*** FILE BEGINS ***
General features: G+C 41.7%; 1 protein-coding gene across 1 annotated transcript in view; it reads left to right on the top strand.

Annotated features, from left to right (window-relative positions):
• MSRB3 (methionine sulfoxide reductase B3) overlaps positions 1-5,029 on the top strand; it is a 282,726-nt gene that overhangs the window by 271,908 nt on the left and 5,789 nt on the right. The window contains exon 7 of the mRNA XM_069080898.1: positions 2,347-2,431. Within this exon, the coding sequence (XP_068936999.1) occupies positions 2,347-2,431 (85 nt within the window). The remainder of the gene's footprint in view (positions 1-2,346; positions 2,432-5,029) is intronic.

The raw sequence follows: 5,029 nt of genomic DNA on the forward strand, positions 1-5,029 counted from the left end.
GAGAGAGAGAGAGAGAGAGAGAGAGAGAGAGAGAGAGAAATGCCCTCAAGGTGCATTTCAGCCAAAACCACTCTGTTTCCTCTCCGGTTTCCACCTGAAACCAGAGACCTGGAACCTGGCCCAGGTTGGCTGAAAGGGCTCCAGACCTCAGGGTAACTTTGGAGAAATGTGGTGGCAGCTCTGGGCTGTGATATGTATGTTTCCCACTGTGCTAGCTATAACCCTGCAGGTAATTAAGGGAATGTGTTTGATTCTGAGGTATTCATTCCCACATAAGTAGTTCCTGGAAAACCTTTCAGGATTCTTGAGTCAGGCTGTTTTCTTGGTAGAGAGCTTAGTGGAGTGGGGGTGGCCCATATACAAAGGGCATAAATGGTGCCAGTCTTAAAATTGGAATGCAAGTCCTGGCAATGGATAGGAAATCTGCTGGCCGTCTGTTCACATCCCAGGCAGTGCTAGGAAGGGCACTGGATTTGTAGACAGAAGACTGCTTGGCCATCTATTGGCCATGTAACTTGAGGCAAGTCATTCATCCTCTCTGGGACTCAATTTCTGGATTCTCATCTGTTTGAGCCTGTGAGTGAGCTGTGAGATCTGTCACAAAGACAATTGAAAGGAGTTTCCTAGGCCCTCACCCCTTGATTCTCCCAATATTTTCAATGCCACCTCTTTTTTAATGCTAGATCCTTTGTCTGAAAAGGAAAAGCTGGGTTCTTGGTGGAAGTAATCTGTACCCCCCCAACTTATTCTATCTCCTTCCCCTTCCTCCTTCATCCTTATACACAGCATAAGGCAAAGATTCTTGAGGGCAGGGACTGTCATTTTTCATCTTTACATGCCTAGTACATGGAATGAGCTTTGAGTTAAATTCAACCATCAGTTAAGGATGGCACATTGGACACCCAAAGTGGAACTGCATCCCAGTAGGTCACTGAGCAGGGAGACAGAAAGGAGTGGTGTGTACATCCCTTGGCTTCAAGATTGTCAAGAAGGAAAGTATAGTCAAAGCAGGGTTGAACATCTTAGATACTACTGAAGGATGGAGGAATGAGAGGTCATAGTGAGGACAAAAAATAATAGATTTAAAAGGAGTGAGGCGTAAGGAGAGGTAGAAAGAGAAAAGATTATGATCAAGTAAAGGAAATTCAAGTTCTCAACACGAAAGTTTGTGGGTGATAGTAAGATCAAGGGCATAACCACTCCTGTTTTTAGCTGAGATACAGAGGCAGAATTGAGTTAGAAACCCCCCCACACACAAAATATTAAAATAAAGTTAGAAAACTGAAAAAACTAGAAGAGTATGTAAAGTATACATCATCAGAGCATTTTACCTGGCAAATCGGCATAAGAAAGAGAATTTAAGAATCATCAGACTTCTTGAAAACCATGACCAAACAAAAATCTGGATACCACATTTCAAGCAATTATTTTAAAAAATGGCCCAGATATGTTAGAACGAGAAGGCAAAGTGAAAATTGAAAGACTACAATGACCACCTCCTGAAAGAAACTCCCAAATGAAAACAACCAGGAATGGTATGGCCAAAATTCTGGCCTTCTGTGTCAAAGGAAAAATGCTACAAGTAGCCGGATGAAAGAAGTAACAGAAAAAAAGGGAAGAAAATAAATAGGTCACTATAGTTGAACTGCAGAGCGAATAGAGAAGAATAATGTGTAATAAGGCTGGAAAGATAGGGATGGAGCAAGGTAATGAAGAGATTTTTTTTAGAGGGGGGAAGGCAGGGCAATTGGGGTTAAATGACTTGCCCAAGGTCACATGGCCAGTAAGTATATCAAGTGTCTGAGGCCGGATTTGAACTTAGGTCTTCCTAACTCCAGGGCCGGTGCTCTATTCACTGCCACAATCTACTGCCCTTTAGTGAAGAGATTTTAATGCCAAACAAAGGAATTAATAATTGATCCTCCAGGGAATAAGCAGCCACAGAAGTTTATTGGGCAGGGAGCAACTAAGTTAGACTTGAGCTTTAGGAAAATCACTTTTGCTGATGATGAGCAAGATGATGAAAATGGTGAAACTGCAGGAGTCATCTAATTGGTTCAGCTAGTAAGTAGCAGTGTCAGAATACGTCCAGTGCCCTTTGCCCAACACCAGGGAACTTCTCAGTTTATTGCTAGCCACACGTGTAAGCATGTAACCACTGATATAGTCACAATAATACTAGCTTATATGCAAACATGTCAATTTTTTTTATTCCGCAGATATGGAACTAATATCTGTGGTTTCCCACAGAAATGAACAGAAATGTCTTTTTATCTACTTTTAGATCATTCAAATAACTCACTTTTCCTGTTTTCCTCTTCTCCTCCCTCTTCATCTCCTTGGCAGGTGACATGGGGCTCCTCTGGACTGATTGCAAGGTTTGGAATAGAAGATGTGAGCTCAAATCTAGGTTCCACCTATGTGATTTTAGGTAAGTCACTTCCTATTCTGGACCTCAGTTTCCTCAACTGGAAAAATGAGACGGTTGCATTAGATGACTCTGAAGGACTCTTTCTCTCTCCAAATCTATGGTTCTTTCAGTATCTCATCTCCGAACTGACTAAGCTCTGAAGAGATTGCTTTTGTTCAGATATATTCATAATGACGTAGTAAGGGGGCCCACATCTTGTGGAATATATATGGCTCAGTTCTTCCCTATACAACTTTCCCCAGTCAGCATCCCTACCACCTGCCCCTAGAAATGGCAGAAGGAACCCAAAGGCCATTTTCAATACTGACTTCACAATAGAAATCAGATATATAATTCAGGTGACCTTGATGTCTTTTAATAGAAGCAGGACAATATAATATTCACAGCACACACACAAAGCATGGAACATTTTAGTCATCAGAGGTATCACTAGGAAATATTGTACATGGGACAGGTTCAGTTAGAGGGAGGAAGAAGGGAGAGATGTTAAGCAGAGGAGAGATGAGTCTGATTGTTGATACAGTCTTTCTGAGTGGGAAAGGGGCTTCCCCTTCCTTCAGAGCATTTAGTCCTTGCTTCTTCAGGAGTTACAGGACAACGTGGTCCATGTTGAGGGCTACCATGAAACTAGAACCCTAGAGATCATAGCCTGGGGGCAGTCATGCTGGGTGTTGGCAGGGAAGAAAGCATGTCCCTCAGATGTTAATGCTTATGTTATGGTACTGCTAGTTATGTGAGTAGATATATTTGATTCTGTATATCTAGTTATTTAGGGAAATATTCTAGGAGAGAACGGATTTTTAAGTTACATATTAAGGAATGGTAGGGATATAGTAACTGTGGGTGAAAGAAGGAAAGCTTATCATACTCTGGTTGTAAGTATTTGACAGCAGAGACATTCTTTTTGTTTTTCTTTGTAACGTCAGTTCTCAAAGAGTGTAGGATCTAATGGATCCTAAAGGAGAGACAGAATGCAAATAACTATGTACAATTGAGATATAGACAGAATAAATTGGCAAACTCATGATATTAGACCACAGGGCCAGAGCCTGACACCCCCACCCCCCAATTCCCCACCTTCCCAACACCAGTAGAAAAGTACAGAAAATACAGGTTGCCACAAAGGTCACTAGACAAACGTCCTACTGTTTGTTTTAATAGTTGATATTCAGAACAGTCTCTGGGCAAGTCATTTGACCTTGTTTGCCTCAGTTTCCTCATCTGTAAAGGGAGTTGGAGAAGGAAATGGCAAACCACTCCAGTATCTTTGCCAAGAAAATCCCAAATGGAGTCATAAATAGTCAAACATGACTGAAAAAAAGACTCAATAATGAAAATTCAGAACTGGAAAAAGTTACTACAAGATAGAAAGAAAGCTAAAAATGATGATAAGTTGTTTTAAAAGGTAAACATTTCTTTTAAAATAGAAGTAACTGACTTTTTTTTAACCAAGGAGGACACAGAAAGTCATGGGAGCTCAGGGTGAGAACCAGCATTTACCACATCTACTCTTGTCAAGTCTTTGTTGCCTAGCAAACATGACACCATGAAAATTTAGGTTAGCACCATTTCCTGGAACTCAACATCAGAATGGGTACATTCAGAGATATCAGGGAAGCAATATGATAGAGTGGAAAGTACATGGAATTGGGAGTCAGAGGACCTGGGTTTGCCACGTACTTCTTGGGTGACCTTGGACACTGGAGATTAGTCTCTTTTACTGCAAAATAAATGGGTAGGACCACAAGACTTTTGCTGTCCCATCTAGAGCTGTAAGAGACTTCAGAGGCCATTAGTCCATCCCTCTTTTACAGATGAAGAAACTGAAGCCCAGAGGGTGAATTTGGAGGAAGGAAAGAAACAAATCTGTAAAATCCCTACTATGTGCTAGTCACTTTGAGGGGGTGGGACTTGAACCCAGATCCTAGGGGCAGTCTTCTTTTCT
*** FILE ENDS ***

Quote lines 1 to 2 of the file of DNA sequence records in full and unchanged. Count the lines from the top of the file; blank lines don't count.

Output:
General features: G+C 41.7%; 1 protein-coding gene across 1 annotated transcript in view; it reads left to right on the top strand.

Annotated features, from left to right (window-relative positions):